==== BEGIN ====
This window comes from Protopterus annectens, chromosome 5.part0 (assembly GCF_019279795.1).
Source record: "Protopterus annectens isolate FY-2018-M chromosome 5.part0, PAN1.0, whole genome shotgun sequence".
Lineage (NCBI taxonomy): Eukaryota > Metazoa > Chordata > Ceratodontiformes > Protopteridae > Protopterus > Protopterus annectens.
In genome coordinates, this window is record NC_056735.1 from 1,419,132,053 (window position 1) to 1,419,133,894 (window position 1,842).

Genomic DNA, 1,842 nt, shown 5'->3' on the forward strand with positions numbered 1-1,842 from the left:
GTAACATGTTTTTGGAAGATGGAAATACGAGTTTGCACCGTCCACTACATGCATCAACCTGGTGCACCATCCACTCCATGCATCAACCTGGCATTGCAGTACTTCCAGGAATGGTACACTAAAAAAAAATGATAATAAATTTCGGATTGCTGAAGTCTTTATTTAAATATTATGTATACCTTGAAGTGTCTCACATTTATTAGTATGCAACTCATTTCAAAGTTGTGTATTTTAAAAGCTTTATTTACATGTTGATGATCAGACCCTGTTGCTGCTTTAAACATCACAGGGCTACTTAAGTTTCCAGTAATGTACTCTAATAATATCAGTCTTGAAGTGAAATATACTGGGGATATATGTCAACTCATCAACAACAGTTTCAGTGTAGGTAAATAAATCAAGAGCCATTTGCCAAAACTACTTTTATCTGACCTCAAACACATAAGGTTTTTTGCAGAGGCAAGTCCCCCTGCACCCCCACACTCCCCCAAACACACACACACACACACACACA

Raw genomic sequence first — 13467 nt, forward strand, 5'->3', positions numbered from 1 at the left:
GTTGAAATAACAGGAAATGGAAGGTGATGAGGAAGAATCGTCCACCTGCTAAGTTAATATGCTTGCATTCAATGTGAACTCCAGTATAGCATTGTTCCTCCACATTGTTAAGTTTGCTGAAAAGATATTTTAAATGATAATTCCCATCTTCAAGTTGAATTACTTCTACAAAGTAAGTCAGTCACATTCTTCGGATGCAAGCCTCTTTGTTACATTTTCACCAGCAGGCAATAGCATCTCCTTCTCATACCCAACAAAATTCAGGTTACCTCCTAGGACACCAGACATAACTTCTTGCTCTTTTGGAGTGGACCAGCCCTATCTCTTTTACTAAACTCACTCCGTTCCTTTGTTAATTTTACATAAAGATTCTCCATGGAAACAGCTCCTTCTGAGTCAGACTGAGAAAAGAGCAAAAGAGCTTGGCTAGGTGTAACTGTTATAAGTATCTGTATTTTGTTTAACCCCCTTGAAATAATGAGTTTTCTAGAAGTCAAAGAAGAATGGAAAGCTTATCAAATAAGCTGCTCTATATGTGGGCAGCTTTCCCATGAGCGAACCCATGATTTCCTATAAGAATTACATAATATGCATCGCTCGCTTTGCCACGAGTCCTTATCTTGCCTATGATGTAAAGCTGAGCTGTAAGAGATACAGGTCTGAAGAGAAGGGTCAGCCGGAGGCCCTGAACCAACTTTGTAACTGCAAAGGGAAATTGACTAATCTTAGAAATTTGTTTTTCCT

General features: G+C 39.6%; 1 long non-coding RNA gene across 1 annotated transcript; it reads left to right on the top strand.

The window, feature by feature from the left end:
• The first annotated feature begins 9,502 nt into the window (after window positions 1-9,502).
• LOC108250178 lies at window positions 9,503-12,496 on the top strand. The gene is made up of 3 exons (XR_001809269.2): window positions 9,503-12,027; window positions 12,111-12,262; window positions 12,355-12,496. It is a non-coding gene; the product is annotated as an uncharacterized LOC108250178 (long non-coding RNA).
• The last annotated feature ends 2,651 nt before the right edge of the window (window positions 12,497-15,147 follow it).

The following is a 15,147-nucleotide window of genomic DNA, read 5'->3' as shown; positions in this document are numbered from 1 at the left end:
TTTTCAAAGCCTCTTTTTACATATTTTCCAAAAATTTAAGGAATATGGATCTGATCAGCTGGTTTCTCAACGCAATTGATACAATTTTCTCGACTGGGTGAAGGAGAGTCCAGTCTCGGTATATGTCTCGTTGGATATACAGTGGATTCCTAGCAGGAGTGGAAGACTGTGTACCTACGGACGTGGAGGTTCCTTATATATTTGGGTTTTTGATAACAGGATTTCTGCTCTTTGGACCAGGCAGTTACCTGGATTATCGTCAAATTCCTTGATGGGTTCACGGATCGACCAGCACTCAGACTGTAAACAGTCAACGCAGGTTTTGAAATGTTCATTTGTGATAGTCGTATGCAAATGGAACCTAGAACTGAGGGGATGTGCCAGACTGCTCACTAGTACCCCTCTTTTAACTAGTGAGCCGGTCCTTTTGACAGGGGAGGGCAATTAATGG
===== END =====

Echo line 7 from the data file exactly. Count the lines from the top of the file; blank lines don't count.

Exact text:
Raw genomic sequence first — 13467 nt, forward strand, 5'->3', positions numbered from 1 at the left: